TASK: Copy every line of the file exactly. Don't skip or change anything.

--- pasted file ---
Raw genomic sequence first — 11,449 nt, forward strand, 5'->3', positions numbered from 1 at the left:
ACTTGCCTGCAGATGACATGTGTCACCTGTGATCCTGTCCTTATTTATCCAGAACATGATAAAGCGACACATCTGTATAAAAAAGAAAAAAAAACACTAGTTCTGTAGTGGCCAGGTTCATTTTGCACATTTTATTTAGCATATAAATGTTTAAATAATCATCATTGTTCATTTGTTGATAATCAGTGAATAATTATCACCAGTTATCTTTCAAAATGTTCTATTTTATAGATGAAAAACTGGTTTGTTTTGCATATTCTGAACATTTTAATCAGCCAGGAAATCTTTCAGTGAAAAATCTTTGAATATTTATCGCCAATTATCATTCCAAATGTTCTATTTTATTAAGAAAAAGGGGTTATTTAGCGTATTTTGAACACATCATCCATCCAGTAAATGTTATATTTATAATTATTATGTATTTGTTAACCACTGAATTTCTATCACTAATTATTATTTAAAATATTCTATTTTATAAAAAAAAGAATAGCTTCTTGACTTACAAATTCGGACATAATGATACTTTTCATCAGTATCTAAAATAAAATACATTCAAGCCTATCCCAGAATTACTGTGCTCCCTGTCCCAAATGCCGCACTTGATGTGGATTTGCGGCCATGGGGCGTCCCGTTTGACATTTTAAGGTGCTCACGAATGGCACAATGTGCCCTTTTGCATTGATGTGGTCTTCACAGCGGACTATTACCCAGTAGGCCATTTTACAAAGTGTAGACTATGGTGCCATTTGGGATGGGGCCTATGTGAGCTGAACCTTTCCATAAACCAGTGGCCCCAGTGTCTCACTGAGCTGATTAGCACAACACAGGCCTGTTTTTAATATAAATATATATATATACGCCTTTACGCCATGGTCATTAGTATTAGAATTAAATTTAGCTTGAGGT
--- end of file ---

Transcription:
Raw genomic sequence first — 11,449 nt, forward strand, 5'->3', positions numbered from 1 at the left:
ACTTGCCTGCAGATGACATGTGTCACCTGTGATCCTGTCCTTATTTATCCAGAACATGATAAAGCGACACATCTGTATAAAAAAGAAAAAAAAACACTAGTTCTGTAGTGGCCAGGTTCATTTTGCACATTTTATTTAGCATATAAATGTTTAAATAATCATCATTGTTCATTTGTTGATAATCAGTGAATAATTATCACCAGTTATCTTTCAAAATGTTCTATTTTATAGATGAAAAACTGGTTTGTTTTGCATATTCTGAACATTTTAATCAGCCAGGAAATCTTTCAGTGAAAAATCTTTGAATATTTATCGCCAATTATCATTCCAAATGTTCTATTTTATTAAGAAAAAGGGGTTATTTAGCGTATTTTGAACACATCATCCATCCAGTAAATGTTATATTTATAATTATTATGTATTTGTTAACCACTGAATTTCTATCACTAATTATTATTTAAAATATTCTATTTTATAAAAAAAAGAATAGCTTCTTGACTTACAAATTCGGACATAATGATACTTTTCATCAGTATCTAAAATAAAATACATTCAAGCCTATCCCAGAATTACTGTGCTCCCTGTCCCAAATGCCGCACTTGATGTGGATTTGCGGCCATGGGGCGTCCCGTTTGACATTTTAAGGTGCTCACGAATGGCACAATGTGCCCTTTTGCATTGATGTGGTCTTCACAGCGGACTATTACCCAGTAGGCCATTTTACAAAGTGTAGACTATGGTGCCATTTGGGATGGGGCCTATGTGAGCTGAACCTTTCCATAAACCAGTGGCCCCAGTGTCTCACTGAGCTGATTAGCACAACACAGGCCTGTTTTTAATATAAATATATATATATACGCCTTTACGCCATGGTCATTAGTATTAGAATTAAATTTAGCTTGAGGT